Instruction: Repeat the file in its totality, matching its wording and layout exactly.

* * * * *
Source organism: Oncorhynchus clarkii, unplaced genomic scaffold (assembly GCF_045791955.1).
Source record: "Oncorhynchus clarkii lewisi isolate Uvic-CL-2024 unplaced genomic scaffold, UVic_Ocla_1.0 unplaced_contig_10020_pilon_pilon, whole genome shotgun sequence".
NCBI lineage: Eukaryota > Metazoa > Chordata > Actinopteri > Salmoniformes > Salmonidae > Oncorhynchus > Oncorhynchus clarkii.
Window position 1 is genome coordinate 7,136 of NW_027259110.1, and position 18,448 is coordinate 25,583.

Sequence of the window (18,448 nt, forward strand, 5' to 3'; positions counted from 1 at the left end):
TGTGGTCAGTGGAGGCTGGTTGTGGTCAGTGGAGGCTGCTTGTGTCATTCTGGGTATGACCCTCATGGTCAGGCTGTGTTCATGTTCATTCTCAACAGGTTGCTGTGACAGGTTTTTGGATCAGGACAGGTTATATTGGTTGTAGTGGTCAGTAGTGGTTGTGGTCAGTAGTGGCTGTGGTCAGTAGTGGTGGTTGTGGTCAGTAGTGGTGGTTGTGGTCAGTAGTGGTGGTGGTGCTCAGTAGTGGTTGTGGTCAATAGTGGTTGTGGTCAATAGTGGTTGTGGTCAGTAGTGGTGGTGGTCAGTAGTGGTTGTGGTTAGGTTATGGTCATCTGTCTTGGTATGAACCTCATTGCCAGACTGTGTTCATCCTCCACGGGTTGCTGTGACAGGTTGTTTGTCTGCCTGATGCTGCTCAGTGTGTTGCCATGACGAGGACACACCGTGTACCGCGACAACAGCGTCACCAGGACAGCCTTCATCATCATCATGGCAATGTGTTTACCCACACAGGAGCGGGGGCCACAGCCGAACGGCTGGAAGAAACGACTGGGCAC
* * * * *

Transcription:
Source organism: Oncorhynchus clarkii, unplaced genomic scaffold (assembly GCF_045791955.1).
Source record: "Oncorhynchus clarkii lewisi isolate Uvic-CL-2024 unplaced genomic scaffold, UVic_Ocla_1.0 unplaced_contig_10020_pilon_pilon, whole genome shotgun sequence".
NCBI lineage: Eukaryota > Metazoa > Chordata > Actinopteri > Salmoniformes > Salmonidae > Oncorhynchus > Oncorhynchus clarkii.
Window position 1 is genome coordinate 7,136 of NW_027259110.1, and position 18,448 is coordinate 25,583.

Sequence of the window (18,448 nt, forward strand, 5' to 3'; positions counted from 1 at the left end):
TGTGGTCAGTGGAGGCTGGTTGTGGTCAGTGGAGGCTGCTTGTGTCATTCTGGGTATGACCCTCATGGTCAGGCTGTGTTCATGTTCATTCTCAACAGGTTGCTGTGACAGGTTTTTGGATCAGGACAGGTTATATTGGTTGTAGTGGTCAGTAGTGGTTGTGGTCAGTAGTGGCTGTGGTCAGTAGTGGTGGTTGTGGTCAGTAGTGGTGGTTGTGGTCAGTAGTGGTGGTGGTGCTCAGTAGTGGTTGTGGTCAATAGTGGTTGTGGTCAATAGTGGTTGTGGTCAGTAGTGGTGGTGGTCAGTAGTGGTTGTGGTTAGGTTATGGTCATCTGTCTTGGTATGAACCTCATTGCCAGACTGTGTTCATCCTCCACGGGTTGCTGTGACAGGTTGTTTGTCTGCCTGATGCTGCTCAGTGTGTTGCCATGACGAGGACACACCGTGTACCGCGACAACAGCGTCACCAGGACAGCCTTCATCATCATCATGGCAATGTGTTTACCCACACAGGAGCGGGGGCCACAGCCGAACGGCTGGAAGAAACGACTGGGCAC